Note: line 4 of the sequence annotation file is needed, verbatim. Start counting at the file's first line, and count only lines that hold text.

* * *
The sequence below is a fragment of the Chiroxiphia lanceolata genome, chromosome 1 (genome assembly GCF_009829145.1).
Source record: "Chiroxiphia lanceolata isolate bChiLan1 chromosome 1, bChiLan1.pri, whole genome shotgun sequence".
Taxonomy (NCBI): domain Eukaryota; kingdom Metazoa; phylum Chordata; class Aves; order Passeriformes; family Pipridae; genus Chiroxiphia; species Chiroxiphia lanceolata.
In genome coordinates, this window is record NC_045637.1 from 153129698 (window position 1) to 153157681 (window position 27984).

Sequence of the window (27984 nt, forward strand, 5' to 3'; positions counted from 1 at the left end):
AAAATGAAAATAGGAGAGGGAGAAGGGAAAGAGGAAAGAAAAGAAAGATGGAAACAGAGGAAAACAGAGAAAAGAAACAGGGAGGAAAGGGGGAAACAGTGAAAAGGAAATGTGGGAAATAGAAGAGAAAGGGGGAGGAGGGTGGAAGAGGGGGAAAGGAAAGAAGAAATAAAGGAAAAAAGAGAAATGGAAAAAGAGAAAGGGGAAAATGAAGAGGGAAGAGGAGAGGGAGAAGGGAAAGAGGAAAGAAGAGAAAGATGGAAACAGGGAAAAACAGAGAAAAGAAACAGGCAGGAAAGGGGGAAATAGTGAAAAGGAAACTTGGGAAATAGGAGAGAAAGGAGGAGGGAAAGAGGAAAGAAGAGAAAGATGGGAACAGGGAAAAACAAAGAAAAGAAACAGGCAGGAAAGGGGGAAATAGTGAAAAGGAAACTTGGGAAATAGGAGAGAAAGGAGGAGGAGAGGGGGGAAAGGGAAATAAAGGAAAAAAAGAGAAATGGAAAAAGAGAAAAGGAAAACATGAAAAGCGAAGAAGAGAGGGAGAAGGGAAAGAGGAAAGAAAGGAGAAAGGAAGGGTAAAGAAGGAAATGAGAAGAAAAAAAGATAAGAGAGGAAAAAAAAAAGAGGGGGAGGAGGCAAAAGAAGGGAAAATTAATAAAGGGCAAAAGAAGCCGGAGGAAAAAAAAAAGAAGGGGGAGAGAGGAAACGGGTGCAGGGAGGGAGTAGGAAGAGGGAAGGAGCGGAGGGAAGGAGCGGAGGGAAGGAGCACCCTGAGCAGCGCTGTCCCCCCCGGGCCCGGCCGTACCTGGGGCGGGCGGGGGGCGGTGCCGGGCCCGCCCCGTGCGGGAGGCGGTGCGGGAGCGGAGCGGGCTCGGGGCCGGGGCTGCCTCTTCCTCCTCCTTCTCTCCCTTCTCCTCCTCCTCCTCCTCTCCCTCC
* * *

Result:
In genome coordinates, this window is record NC_045637.1 from 153129698 (window position 1) to 153157681 (window position 27984).